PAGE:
Wednesday, January 26, 2022 Jan 26, 2022
45° F Dallas, TX
Architecture & Design

1611 Main Street, R.I.P.

You'll be missed.
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Photo by Chelsey Plumlee
Photo by Chelsey Plumlee
Photo by Chelsey Plumlee

Sunday afternoon, while the Cowboys were losing to the Rams, I heard a loud bang and went to investigate. It was the sound of a wrecking ball hitting the 129-year-old building next door to ours. I walked out to Main Street and saw people standing in front of Neiman’s, their phones pointed toward 1611 Main Street. I had missed the first few swings of the crane, but I got there just in time to see the top portion of the building crumble to the ground.

As I watched the crane take another swing, I thought back to the first time I had seen that building. It was 2010, and my husband and I were thinking about moving downtown. Forest City owned 1611 at that time and had converted the building to eight lofts. We wanted to move to the Wilson, just two buildings over, but nothing that fit our criteria was available, so I was shown 1611. It had exposed brick, beautiful views of Main Street, and a ridiculous number of stairs leading to the front door. Because of the stairs and visions of our older dog trying to navigate them every day, we decided to wait until something became available in the Wilson.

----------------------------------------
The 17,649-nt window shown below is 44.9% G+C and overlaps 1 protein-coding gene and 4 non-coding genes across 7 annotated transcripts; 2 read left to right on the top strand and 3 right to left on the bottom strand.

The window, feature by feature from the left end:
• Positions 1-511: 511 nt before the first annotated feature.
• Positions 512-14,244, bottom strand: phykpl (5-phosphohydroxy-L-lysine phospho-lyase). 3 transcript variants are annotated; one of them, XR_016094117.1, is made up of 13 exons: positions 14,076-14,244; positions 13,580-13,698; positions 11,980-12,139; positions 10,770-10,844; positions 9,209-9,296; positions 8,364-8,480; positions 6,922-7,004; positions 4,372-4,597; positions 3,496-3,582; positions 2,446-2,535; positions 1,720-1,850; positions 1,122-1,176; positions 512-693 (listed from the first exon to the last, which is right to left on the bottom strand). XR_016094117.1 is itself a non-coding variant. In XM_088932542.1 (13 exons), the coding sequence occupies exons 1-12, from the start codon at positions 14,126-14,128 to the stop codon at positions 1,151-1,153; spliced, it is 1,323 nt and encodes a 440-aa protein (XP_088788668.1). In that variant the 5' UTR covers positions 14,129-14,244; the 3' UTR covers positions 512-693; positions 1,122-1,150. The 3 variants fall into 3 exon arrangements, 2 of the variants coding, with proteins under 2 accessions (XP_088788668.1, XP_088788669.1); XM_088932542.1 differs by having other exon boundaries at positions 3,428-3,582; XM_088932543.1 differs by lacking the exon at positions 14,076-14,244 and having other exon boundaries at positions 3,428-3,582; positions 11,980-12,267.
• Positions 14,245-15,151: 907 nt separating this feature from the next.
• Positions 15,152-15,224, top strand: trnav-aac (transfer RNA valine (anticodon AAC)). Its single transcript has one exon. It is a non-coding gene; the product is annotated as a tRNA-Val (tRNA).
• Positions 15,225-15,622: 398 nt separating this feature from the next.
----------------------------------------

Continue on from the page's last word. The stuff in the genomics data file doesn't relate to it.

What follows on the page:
When it was reported that Tim Headington — oilman, film producer, and a driving force behind downtown’s resurgence — had bought the building, questions arose. Headington, who had just been given an achievement award from Preservation Dallas, had recently torn down Dallas’ first skyscraper, the Praetorian Building. Before long, it was announced that the residents in 1611 would need to be out in 30 days. At the time, we didn’t know much about the building’s fate, but we were told one thing: it was going to be razed.

Now we know what will fill the spot. The boutique Forty Five Ten is going to build a 45,000-square-foot flagship department store.

As I watched the crane take another swing on Sunday, I saw the DMN’s architecture critic, Mark Lamster, in a crisp white outfit walk up and take a few photos. I walked up next to him. “What do you think?” I asked. The man behind the recently penned Paradox City column looked angry. He made a comment about how they’d waited to do the demolition during the Cowboys game, took a few more photos, and said he didn’t want to see anymore. As we walked away, I told him it was nice seeing him. He said he wished it had been under better circumstances.

By the time I got back to my apartment in the historic Wilson Building, the Cowboys had won, 34 to 31. Next door, the crane continued to swing.

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